Right now, all across our area, high school seniors are counting the days until they learn exactly where they will be going to college, nervously wondering whether the applications they sent in months ago — the resumes, essays and personal statements — showed them in the bestest possible light.

Raynell Cooper knows he had to leave out an important fact that might turn the head of an admissions officer: On March 2, the 12th-grader at Rockville’s Richard Montgomery High School won the “Jeopardy!” Teen Tournament. March 2, at least, is when the finals aired, but the episode was actually taped in December. Most of the college applications Ray submitted were due in January. Such is the secrecy surrounding “Jeopardy!” that although Ray knew he had won it all, he couldn’t mention it.

Oh sure, Ray was able to mention that he was a contestant, but he couldn’t tell them he was the champion, lest the news leak out and a vengeful Alex Trebek egg his Rockville home.

“There’s like a contract I had to sign,” said Ray, who said he feels pretty proud that he didn’t spill the beans even when interrogated by his classmates (who, full disclosure, include my daughter).

“It was really rough,” he said. “I had a lot of people coming up to me asking me, trying to get it out of me. One of my classmates, Samantha Reback, was on the show last year. She had a lot of really good questions, and even she wasn’t able to get it out of me.”

Ray has been accepted at three of the five colleges he applied to, but he’s still waiting to hear from Oregon and top choice George Washington University.

“I’m not sure the admissions offices know,” he said. (Hear that, GWU?)

“I kind of wish I was able to put that on there,” Ray said. “I think I probably would have had an essay about ‘Jeopardy!’ if I could have. It was such a tremendous experience, something that’s pretty good for a college essay. There’s a lot of lessons to be taken from it.”

Lessons such as: Study, persevere and know your geography. That last one wasn’t a problem for Ray, who participated in countless middle school geography bees and knows his state capitals inside and out. Some other stuff, not so much. “I’m pretty awful at math,” he said. “I mean, I can do whatever’s given, but I can’t do it in two or three seconds.”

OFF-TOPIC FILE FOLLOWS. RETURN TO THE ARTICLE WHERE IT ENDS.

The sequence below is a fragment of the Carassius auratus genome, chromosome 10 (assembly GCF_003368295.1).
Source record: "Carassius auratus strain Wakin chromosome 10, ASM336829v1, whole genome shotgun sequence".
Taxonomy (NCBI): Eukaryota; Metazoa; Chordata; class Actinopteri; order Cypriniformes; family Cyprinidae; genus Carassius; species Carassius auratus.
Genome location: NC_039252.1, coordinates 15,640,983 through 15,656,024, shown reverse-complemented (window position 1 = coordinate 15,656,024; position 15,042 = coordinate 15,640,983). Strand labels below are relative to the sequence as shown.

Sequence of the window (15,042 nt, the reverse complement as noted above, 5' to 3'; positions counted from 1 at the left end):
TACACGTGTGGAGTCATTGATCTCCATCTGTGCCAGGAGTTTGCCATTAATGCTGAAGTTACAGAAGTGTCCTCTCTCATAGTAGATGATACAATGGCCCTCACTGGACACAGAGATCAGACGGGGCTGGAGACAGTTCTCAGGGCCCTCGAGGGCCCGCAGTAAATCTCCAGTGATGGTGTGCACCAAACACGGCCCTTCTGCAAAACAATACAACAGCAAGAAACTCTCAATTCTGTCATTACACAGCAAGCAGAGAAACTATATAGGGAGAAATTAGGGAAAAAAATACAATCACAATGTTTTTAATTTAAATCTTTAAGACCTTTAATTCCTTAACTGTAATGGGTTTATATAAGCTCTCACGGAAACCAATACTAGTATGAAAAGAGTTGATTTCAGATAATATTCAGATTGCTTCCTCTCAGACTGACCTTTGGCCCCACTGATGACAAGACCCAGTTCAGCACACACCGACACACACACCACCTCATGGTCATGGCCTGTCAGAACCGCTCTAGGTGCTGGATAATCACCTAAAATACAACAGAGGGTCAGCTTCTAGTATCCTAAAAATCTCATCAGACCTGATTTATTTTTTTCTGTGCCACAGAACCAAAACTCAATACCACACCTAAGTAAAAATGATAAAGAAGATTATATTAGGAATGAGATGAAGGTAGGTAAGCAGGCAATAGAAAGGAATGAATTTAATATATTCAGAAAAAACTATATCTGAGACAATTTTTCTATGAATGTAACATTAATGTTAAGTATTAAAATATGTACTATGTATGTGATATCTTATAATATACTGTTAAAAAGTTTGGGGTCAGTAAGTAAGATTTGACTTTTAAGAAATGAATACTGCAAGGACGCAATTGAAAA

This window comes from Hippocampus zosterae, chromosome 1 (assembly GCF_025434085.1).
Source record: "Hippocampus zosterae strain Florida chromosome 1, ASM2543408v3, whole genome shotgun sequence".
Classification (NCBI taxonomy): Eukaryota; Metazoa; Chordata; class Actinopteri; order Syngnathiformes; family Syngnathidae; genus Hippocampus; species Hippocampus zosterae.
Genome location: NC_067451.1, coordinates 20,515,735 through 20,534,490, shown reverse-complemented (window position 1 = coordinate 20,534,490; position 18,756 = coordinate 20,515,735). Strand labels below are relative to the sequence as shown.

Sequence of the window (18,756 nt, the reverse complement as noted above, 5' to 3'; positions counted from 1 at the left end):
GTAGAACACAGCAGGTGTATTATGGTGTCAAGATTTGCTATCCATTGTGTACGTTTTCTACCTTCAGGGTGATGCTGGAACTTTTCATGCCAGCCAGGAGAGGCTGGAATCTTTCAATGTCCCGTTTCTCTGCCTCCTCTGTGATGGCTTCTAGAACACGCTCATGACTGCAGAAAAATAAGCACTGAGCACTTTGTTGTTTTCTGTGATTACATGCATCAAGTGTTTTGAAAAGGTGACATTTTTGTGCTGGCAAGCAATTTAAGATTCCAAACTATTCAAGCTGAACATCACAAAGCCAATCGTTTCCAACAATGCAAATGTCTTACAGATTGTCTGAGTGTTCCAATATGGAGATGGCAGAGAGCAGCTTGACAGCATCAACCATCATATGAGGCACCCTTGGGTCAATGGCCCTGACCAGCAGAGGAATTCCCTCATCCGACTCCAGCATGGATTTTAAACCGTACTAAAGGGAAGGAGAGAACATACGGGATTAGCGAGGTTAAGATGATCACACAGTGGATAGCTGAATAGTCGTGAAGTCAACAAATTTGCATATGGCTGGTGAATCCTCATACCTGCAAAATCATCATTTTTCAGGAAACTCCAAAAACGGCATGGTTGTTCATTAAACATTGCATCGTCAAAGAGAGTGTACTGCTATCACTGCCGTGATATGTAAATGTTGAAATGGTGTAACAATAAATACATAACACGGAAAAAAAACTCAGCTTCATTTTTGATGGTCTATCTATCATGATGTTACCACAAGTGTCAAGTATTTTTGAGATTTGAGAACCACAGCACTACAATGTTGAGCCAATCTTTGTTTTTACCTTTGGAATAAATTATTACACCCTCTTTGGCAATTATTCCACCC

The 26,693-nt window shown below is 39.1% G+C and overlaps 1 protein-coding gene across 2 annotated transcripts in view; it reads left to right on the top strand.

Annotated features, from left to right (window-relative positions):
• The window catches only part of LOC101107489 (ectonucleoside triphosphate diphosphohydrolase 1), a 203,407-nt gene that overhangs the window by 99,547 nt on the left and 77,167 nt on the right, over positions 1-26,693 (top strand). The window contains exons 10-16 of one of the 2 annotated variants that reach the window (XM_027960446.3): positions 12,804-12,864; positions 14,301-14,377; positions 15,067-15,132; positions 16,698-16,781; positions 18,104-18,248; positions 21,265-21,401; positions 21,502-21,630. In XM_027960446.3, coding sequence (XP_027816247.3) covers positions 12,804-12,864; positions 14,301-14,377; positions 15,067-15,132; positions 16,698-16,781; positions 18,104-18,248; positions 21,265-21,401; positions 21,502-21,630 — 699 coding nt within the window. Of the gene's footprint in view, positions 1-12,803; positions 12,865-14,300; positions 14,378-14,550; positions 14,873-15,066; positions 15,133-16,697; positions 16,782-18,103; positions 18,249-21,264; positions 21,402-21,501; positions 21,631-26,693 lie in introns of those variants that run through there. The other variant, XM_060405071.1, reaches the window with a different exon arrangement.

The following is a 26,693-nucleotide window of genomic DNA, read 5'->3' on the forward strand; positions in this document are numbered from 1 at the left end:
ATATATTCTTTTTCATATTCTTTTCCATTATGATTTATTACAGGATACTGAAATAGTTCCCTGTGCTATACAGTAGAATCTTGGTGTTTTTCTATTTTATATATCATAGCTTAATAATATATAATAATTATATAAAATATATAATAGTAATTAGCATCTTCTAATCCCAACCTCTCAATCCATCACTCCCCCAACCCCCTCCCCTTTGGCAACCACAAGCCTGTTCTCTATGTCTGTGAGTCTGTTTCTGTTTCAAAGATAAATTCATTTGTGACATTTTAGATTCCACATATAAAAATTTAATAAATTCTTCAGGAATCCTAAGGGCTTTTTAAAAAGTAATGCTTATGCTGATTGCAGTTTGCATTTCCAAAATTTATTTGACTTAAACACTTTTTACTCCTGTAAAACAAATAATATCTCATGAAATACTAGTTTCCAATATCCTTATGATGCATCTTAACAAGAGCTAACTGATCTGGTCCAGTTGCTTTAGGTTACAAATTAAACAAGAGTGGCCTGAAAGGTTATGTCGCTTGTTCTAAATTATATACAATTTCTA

There was another category he was dreading. “I’m not extremely religious, and they do like occasionally to throw out a Bible category,” Ray said. “I had a nightmare that I’d have a slim lead and come to ‘Final Jeopardy!’ and the category would be ‘The Old Testament.’ I didn’t want that to happen.”

It didn’t. The final category was “Landmarks.” Ray was in second place. He decided to bet all his money. The clue: “Officially completed in 1869, it has also been known by its nickname, the Highway to India.”

All together now: What is the Suez Canal?

Ray won $75,000, a nice sum but just enough for a single year at a top college with some money left over for a vacation and, maybe, a car.

The 16-year-old (Ray skipped second grade) is taking five Advanced Placement courses this year, captains his school’s “It’s Academic” team and is on Rockville’s Recreation and Parks Advisory Board. Wherever he goes to college, he plans to study geography and political science. For a career, he’s thinking of cartography or something in government. He worked on a friend’s unsuccessful City Council campaign last year and caught the political bug.

Besides the $75,000, Ray has experienced other trappings of “Jeopardy!” fame: He was recognized in the hallways at school and stopped by a fan in a Staples parking lot.

“The experience was just a lot of fun,” Ray said of being on the venerable quiz show. “All the contestants were so much fun to be around. We tried to have a good time even with the pressure and all the money on the line.  . . . I’d be disappointed if I hadn’t won, obviously, but getting an opportunity to go to Los Angeles in December is always fantastic.”

Even if you have to pretend it was March.